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C# Array.Copy Method: source and destinationArray

This C# example program uses the Array.Copy method. It uses sourceArray and destinationArray.

Array.Copy

copies elements from one array to another. It has some complexities. This operation can result in certain exceptions. The type of elements—in both the target and source arrays—is important. This is a static method.Static

First example.

Here we use the Array.Copy method overload that copies one source array to a destination array. Both arrays must have at least the length specified in the third parameter.Overload

First: We create a new int array with 5 elements. Then, we allocate an empty array of 5 ints.

Copy: The first parameter is the source array. The second parameter is the destination array. And then we pass the length we want to copy.

Finally: The target array is written to the Console. It has the same contents as the source array.

C# program that uses Array.Copy method using System; class Program { static void Main() { // // Instantiate the source array. // int[] source = new int[5]; source[0] = 1; source[1] = 2; source[2] = 3; source[3] = 4; source[4] = 5; // // Instantiate and allocate the target array. // int[] target = new int[5]; // // Copy the source to the target. // Array.Copy(source, target, 5); // // Display the target array. // Console.WriteLine("--- Target array ---"); foreach (int value in target) { Console.WriteLine(value); } } } Output --- Target array --- 1 2 3 4 5

Example 2.

Here we copy one range in an array to another range in the second array. This style of code is fraught with exceptions and you have to be careful with checking the array bounds.

Next: The example copies the first 3 elements from the source array to a smaller target array.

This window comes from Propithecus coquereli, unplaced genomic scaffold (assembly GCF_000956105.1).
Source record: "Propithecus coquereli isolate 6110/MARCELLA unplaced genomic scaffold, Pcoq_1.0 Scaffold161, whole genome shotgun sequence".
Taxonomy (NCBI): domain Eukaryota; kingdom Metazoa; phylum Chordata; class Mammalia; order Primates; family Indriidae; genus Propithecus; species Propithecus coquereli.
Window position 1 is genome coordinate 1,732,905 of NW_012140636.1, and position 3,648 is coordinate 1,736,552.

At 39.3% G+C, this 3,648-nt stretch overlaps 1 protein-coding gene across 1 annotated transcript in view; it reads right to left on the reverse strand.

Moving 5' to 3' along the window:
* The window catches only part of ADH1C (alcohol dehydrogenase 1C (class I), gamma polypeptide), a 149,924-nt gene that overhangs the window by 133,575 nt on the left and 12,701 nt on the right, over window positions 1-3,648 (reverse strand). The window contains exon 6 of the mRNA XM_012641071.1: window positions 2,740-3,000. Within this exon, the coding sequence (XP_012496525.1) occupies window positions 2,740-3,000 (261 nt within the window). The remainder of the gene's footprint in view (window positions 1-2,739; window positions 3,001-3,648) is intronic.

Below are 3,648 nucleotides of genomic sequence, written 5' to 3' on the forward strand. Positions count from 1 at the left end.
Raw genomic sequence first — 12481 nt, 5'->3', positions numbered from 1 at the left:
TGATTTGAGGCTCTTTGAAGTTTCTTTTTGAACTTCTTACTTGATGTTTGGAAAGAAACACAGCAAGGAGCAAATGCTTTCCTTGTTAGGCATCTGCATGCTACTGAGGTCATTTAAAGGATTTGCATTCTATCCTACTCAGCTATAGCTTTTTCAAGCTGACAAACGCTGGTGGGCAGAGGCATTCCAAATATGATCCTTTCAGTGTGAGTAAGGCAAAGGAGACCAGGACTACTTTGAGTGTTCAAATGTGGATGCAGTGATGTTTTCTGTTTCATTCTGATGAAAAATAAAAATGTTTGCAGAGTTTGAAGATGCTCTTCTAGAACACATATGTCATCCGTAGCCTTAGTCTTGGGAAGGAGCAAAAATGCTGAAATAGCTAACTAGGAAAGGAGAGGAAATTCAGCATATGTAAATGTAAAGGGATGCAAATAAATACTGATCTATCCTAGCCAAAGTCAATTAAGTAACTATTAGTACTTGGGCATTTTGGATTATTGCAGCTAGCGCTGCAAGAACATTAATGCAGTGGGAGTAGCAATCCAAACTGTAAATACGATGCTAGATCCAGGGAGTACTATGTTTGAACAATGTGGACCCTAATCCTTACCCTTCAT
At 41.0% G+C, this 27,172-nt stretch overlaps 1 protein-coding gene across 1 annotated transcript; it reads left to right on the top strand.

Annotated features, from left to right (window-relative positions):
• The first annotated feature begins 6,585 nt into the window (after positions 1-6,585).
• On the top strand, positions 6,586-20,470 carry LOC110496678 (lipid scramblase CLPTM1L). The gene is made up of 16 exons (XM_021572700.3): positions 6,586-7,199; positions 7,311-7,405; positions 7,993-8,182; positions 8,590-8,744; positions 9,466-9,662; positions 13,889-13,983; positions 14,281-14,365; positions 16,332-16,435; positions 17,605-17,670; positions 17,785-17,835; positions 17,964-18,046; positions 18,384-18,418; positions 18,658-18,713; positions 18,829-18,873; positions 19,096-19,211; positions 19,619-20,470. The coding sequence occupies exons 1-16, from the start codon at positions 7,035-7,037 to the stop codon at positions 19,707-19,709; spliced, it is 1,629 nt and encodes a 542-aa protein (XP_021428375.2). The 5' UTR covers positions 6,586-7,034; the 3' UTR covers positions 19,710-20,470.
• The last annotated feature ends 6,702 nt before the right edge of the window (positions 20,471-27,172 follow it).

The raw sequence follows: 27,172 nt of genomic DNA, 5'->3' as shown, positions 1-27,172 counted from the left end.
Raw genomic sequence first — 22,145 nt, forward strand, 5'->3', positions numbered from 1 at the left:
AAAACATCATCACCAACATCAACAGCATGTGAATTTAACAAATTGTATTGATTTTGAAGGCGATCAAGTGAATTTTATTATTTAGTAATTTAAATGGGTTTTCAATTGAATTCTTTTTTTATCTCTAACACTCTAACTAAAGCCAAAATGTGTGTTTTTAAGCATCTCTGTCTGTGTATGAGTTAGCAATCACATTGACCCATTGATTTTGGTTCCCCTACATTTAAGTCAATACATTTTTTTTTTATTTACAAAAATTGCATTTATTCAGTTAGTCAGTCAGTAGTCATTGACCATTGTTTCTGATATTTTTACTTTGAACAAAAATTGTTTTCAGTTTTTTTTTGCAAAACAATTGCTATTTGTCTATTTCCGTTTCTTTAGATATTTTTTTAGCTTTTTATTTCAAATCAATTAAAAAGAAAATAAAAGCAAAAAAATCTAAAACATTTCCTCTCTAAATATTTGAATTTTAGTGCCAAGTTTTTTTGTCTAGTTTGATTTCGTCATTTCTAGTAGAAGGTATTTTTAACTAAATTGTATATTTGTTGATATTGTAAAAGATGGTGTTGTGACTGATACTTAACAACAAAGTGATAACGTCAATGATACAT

C# program that copies array section using System; class Program { static void Main() { // // Instantiate the source array. // int[] source = new int[5]; source[0] = 5; source[1] = 4; source[2] = 3; source[3] = 2; source[4] = 1; // // Instantiate the target. // int[] target = new int[3]; // // Copy first three elements in source to target. // Array.Copy(source, 0, target, 0, 3); // // Display the result // Console.WriteLine("--- Destination array ---"); foreach (int value in target) { Console.WriteLine(value); } } } Output --- Destination array --- 5 4 3

Exceptions.

Here we look at Array.Copy exceptions. First, you cannot copy from or to a null reference array. This raises the ArgumentNullException. Second, each array must have adequate length for the complete copy operation.ArgumentNullExceptionNullReferenceException

Caution: If either array is too short, there will be an ArgumentException. Check your arguments.

Internals.

Looking into IL Disassembler, you will see that the Array.Copy overloads all call into the internal method Copy. This method is implemented in unmanaged code, and is not visible in the intermediate language.IL Disassembler Tutorial

Performance.

The Array.Copy method is fast for most uses. It is simpler than manually copying all the elements. The Buffer class improves performance. The downside to Buffer is that you must specify byte sizes, which is complex.Buffer

List.

You can use the List generic class instead of Array to copy collections of elements. With the List class, you can copy into a new List simply by using the constructor.Convert List, Array

Summary.

We used the Array.Copy method. This is a powerful method that can copy entire arrays or just sections of arrays. You must remember to allocate your arrays with adequate Length before calling Array.Copy.Array
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